A senior care community in the Harrisburg area of Pennsylvania plans to adopt a somewhat drastic policy next year to protect its frail residents from a potentially-deadly sickness: Starting next year, employees must either get a flu shot, or be fired, reports The Patriot-News.
Right now at Masonic Villages in Elizabethtown, Pa., a senior campus providing personal care and skilled nursing to about 560 residents, everyone from visitors to employees are required to wear a face mask if they haven’t gotten a flu shot.
There will be exceptions for those with a history of allergic reactions to the vaccine, or those who can’t get it for religious reasons, says the article, but the upcoming rule is one tactic the senior care organization is employing to deflect the impact of the flu season, which got off to an “early start” both locally in Pennsylvania and nationally.
“The flu definitely on an upswing right now,” Joyce Heisey, director of nursing at Masonic Villages, told The Patriot-News. While it’s not generally considered a deadly illness, the flu can be especially dangerous for seniors aged 65 and older, because they’re at greater risk of serious complications compared to young, healthy adults, according to the Centers for Disease Control and Prevention.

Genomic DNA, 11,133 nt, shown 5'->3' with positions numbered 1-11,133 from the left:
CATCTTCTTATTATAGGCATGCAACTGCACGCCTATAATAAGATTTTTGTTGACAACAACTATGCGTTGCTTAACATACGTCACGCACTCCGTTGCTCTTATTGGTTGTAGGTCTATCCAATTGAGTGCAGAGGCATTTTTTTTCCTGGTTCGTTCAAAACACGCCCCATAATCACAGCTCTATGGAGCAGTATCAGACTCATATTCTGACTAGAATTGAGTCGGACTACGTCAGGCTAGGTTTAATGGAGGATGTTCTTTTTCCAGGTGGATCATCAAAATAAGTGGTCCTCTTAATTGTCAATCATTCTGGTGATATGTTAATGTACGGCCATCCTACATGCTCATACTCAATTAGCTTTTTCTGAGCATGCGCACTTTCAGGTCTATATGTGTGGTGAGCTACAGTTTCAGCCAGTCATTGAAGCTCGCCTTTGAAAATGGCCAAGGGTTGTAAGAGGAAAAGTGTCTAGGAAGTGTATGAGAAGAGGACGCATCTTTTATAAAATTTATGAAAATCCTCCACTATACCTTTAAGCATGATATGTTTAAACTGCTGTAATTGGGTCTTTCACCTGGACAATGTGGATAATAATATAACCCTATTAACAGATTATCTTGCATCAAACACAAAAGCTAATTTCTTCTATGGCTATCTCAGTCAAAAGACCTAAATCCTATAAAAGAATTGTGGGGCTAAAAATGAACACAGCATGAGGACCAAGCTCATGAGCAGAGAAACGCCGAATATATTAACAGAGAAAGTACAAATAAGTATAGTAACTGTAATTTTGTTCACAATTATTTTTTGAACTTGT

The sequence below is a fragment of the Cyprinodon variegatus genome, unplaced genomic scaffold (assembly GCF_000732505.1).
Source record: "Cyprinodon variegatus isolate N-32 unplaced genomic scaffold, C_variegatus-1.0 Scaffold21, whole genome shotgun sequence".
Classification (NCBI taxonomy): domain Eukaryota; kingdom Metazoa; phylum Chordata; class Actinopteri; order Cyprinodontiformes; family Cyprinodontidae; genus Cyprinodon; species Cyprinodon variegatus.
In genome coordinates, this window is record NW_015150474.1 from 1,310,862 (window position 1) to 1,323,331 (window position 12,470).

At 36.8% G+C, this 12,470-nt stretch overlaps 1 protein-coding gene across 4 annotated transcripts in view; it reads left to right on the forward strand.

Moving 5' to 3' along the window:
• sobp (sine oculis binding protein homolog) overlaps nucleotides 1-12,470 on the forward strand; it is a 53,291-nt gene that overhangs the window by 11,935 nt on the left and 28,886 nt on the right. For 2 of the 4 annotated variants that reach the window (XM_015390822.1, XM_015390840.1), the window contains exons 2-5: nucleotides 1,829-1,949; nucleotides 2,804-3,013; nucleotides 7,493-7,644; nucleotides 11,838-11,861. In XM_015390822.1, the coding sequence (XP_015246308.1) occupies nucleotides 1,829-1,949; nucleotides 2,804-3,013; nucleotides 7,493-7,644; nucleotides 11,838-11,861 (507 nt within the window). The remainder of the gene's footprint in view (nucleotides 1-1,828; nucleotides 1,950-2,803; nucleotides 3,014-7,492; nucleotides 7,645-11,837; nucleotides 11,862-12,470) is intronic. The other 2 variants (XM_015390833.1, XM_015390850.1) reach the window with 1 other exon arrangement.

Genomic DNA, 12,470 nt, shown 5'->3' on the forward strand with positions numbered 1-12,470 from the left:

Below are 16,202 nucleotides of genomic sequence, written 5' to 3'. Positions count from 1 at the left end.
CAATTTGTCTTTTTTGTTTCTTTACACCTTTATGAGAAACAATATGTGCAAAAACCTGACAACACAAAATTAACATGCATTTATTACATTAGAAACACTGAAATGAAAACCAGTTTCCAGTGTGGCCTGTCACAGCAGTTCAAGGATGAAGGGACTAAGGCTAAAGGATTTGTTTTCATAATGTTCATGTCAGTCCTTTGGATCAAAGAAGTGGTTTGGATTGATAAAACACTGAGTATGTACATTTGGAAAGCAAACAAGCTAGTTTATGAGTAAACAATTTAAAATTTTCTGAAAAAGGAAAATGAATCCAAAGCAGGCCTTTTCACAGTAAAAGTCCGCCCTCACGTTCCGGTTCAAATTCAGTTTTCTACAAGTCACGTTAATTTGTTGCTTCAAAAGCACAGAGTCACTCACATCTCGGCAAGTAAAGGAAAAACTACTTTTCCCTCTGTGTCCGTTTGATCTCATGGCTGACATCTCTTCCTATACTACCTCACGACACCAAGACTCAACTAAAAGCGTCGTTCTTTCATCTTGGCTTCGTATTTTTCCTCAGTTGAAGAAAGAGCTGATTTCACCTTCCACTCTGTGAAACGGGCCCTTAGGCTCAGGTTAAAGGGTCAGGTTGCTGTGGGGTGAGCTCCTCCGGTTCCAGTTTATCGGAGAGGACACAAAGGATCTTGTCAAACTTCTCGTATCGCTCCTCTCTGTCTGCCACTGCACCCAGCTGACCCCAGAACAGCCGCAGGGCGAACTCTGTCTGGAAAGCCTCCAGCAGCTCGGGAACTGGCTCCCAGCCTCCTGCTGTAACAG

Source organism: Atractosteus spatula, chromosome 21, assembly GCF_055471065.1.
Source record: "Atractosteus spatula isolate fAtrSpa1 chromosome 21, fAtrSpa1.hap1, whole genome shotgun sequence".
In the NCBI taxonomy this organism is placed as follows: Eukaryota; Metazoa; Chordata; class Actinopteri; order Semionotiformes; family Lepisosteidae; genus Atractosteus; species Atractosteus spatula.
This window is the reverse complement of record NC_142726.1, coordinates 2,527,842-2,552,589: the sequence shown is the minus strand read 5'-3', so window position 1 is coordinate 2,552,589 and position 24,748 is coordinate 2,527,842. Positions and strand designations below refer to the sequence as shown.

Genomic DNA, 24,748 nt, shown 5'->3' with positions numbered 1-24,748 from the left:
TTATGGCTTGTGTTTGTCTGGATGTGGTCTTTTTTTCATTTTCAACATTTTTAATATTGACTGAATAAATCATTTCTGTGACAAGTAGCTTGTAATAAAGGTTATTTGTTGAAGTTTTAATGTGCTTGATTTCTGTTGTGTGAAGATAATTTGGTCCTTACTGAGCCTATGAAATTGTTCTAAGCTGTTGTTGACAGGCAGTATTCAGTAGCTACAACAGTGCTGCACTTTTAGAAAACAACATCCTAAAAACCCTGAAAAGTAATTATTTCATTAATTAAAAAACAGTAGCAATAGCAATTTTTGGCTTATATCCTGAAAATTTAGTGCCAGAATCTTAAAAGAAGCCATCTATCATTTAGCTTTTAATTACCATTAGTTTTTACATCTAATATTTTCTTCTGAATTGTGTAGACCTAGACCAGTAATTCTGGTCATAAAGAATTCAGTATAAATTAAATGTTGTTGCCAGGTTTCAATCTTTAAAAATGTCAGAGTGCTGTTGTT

Last week, the Pennsylvania Department of Health reported nearly 3,200 confirmed cases of the flu reported the week ending Dec. 29, says the article—nearly 1,000 more than the previous week and representing only a fraction of the actual number of cases, as most go unconfirmed.
That week, there were at least three flu-related deaths in the state.
While the flu vaccine will become mandatory, Heisey told The Patriot-News that about about nine in ten of the 65-70% of employees who received flu shots in 2012 did so voluntarily.
Other strategies to ward off the flu can range from disinfecting handrails to posting signs telling sick people to “stay away,” says the article.
Written by Alyssa Gerace